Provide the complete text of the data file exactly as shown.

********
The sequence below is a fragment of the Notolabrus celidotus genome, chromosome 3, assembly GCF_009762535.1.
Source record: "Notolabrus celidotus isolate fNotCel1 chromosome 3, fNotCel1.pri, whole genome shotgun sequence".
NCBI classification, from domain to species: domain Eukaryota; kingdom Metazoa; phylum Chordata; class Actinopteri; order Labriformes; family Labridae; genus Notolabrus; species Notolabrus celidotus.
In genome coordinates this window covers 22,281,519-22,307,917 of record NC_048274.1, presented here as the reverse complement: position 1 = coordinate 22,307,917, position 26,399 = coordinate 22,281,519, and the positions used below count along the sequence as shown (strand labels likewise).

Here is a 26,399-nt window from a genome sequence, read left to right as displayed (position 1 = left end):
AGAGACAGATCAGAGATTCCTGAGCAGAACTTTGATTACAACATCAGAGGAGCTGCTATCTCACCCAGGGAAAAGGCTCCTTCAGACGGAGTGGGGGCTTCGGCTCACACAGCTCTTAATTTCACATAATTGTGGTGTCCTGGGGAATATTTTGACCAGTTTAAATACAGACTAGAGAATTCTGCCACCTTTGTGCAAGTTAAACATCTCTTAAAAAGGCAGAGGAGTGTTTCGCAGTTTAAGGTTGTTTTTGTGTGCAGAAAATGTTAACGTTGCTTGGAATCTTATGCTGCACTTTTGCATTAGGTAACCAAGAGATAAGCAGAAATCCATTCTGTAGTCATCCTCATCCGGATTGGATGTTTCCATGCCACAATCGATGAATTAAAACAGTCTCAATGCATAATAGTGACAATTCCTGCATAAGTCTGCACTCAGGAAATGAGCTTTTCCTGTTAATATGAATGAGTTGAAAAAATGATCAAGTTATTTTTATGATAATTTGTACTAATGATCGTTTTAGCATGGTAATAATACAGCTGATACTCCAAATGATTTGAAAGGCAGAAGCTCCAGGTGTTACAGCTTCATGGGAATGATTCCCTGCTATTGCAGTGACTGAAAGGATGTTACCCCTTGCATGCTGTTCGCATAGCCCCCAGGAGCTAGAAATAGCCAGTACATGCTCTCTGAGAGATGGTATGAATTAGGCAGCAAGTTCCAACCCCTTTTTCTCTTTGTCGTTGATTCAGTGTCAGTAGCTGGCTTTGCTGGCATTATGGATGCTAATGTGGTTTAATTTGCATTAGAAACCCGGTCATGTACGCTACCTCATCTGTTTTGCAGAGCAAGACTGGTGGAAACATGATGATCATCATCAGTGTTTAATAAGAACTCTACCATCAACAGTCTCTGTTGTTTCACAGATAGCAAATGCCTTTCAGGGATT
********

The sequence below is a fragment of the Notolabrus celidotus genome, chromosome 3, assembly GCF_009762535.1.
Source record: "Notolabrus celidotus isolate fNotCel1 chromosome 3, fNotCel1.pri, whole genome shotgun sequence".
NCBI classification, from domain to species: domain Eukaryota; kingdom Metazoa; phylum Chordata; class Actinopteri; order Labriformes; family Labridae; genus Notolabrus; species Notolabrus celidotus.
In genome coordinates this window covers 22,281,519-22,307,917 of record NC_048274.1, presented here as the reverse complement: position 1 = coordinate 22,307,917, position 26,399 = coordinate 22,281,519, and the positions used below count along the sequence as shown (strand labels likewise).

Here is a 26,399-nt window from a genome sequence, read left to right as displayed (position 1 = left end):
AGAGACAGATCAGAGATTCCTGAGCAGAACTTTGATTACAACATCAGAGGAGCTGCTATCTCACCCAGGGAAAAGGCTCCTTCAGACGGAGTGGGGGCTTCGGCTCACACAGCTCTTAATTTCACATAATTGTGGTGTCCTGGGGAATATTTTGACCAGTTTAAATACAGACTAGAGAATTCTGCCACCTTTGTGCAAGTTAAACATCTCTTAAAAAGGCAGAGGAGTGTTTCGCAGTTTAAGGTTGTTTTTGTGTGCAGAAAATGTTAACGTTGCTTGGAATCTTATGCTGCACTTTTGCATTAGGTAACCAAGAGATAAGCAGAAATCCATTCTGTAGTCATCCTCATCCGGATTGGATGTTTCCATGCCACAATCGATGAATTAAAACAGTCTCAATGCATAATAGTGACAATTCCTGCATAAGTCTGCACTCAGGAAATGAGCTTTTCCTGTTAATATGAATGAGTTGAAAAAATGATCAAGTTATTTTTATGATAATTTGTACTAATGATCGTTTTAGCATGGTAATAATACAGCTGATACTCCAAATGATTTGAAAGGCAGAAGCTCCAGGTGTTACAGCTTCATGGGAATGATTCCCTGCTATTGCAGTGACTGAAAGGATGTTACCCCTTGCATGCTGTTCGCATAGCCCCCAGGAGCTAGAAATAGCCAGTACATGCTCTCTGAGAGATGGTATGAATTAGGCAGCAAGTTCCAACCCCTTTTTCTCTTTGTCGTTGATTCAGTGTCAGTAGCTGGCTTTGCTGGCATTATGGATGCTAATGTGGTTTAATTTGCATTAGAAACCCGGTCATGTACGCTACCTCATCTGTTTTGCAGAGCAAGACTGGTGGAAACATGATGATCATCATCAGTGTTTAATAAGAACTCTACCATCAACAGTCTCTGTTGTTTCACAGATAGCAAATGCCTTTCAGGGATT